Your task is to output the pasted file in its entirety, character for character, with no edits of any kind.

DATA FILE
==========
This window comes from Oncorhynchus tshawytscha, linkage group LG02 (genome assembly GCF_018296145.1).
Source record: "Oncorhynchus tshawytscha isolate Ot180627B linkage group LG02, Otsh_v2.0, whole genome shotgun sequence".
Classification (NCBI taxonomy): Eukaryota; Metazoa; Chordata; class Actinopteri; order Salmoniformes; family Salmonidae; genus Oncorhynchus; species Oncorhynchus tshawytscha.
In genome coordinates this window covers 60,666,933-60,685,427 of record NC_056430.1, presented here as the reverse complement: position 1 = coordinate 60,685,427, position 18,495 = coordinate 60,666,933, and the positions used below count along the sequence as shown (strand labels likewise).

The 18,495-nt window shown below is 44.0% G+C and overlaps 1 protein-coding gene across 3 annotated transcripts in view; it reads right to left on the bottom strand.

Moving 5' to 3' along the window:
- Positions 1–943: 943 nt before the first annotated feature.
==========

This window comes from Oncorhynchus tshawytscha, linkage group LG02 (genome assembly GCF_018296145.1).
Source record: "Oncorhynchus tshawytscha isolate Ot180627B linkage group LG02, Otsh_v2.0, whole genome shotgun sequence".
Classification (NCBI taxonomy): Eukaryota; Metazoa; Chordata; class Actinopteri; order Salmoniformes; family Salmonidae; genus Oncorhynchus; species Oncorhynchus tshawytscha.
In genome coordinates this window covers 60,666,933-60,685,427 of record NC_056430.1, presented here as the reverse complement: position 1 = coordinate 60,685,427, position 18,495 = coordinate 60,666,933, and the positions used below count along the sequence as shown (strand labels likewise).

The 18,495-nt window shown below is 44.0% G+C and overlaps 1 protein-coding gene across 3 annotated transcripts in view; it reads right to left on the bottom strand.

Moving 5' to 3' along the window:
- Positions 1–943: 943 nt before the first annotated feature.